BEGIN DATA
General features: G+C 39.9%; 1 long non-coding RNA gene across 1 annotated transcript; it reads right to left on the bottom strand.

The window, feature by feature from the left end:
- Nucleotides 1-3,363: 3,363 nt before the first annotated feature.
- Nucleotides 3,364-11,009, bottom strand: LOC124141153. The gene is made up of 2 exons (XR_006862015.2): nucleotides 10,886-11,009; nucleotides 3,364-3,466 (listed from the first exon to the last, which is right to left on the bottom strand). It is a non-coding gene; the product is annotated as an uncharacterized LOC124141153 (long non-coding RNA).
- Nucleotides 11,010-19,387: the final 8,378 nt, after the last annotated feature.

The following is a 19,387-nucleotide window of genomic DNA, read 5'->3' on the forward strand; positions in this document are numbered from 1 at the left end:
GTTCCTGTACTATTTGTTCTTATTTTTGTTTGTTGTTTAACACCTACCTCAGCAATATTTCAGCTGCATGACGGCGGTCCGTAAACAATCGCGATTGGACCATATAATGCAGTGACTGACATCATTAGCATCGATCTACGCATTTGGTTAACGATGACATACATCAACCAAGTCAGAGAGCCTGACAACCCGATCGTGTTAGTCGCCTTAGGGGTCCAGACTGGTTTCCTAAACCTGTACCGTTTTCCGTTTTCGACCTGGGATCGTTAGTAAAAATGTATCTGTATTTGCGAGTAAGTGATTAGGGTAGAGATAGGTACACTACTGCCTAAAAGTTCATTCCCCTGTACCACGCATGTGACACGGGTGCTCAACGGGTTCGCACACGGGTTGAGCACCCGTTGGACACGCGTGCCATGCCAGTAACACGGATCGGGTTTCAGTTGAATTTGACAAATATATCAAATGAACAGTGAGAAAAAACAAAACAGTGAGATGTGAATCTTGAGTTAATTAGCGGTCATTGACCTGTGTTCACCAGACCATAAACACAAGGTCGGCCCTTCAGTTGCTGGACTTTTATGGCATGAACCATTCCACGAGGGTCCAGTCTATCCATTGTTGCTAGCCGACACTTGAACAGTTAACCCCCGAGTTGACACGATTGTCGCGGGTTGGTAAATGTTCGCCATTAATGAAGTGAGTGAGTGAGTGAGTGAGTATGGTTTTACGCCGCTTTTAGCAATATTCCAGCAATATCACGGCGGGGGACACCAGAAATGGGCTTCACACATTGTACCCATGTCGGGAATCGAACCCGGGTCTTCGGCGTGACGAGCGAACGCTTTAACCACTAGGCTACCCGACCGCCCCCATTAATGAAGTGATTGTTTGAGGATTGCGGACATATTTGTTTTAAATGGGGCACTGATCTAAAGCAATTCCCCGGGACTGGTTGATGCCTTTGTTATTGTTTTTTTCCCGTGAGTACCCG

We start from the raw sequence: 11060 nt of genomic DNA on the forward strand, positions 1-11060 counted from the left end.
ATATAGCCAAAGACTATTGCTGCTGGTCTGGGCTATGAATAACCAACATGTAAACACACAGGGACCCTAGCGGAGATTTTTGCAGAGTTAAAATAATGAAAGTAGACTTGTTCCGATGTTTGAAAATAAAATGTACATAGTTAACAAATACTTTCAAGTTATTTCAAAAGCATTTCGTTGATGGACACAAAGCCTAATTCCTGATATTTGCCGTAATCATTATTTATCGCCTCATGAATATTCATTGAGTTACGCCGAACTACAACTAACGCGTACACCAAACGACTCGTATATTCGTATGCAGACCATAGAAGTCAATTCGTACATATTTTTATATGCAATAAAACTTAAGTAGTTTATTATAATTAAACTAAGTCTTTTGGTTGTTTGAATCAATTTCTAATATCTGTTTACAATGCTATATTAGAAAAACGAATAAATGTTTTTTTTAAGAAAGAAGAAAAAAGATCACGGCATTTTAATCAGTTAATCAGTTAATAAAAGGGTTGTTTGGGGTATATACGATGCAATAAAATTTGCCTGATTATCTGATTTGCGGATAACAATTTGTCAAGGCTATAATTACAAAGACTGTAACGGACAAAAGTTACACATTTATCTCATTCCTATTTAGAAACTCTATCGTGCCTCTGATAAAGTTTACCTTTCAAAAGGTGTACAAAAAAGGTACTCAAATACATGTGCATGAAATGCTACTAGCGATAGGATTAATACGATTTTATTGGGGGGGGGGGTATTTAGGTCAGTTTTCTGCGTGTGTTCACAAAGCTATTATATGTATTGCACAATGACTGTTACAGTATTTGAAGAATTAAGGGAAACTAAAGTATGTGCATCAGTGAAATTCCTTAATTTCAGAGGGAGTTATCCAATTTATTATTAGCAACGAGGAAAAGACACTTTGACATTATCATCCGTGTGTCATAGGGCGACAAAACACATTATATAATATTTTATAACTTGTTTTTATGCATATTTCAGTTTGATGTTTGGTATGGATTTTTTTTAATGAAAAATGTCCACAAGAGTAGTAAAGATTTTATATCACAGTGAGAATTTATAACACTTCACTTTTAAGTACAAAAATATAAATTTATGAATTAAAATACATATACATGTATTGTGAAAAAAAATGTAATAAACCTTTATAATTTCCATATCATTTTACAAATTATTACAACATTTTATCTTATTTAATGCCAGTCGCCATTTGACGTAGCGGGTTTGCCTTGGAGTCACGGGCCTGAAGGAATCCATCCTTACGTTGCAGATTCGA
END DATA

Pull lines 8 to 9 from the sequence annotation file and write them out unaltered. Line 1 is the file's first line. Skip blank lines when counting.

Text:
We start from the raw sequence: 11060 nt of genomic DNA on the forward strand, positions 1-11060 counted from the left end.
ATATAGCCAAAGACTATTGCTGCTGGTCTGGGCTATGAATAACCAACATGTAAACACACAGGGACCCTAGCGGAGATTTTTGCAGAGTTAAAATAATGAAAGTAGACTTGTTCCGATGTTTGAAAATAAAATGTACATAGTTAACAAATACTTTCAAGTTATTTCAAAAGCATTTCGTTGATGGACACAAAGCCTAATTCCTGATATTTGCCGTAATCATTATTTATCGCCTCATGAATATTCATTGAGTTACGCCGAACTACAACTAACGCGTACACCAAACGACTCGTATATTCGTATGCAGACCATAGAAGTCAATTCGTACATATTTTTATATGCAATAAAACTTAAGTAGTTTATTATAATTAAACTAAGTCTTTTGGTTGTTTGAATCAATTTCTAATATCTGTTTACAATGCTATATTAGAAAAACGAATAAATGTTTTTTTTAAGAAAGAAGAAAAAAGATCACGGCATTTTAATCAGTTAATCAGTTAATAAAAGGGTTGTTTGGGGTATATACGATGCAATAAAATTTGCCTGATTATCTGATTTGCGGATAACAATTTGTCAAGGCTATAATTACAAAGACTGTAACGGACAAAAGTTACACATTTATCTCATTCCTATTTAGAAACTCTATCGTGCCTCTGATAAAGTTTACCTTTCAAAAGGTGTACAAAAAAGGTACTCAAATACATGTGCATGAAATGCTACTAGCGATAGGATTAATACGATTTTATTGGGGGGGGGGGTATTTAGGTCAGTTTTCTGCGTGTGTTCACAAAGCTATTATATGTATTGCACAATGACTGTTACAGTATTTGAAGAATTAAGGGAAACTAAAGTATGTGCATCAGTGAAATTCCTTAATTTCAGAGGGAGTTATCCAATTTATTATTAGCAACGAGGAAAAGACACTTTGACATTATCATCCGTGTGTCATAGGGCGACAAAACACATTATATAATATTTTATAACTTGTTTTTATGCATATTTCAGTTTGATGTTTGGTATGGATTTTTTTTAATGAAAAATGTCCACAAGAGTAGTAAAGATTTTATATCACAGTGAGAATTTATAACACTTCACTTTTAAGTACAAAAATATAAATTTATGAATTAAAATACATATACATGTATTGTGAAAAAAAATGTAATAAACCTTTATAATTTCCATATCATTTTACAAATTATTACAACATTTTATCTTATTTAATGCCAGTCGCCATTTGACGTAGCGGGTTTGCCTTGGAGTCACGGGCCTGAAGGAATCCATCCTTACGTTGCAGATTCGA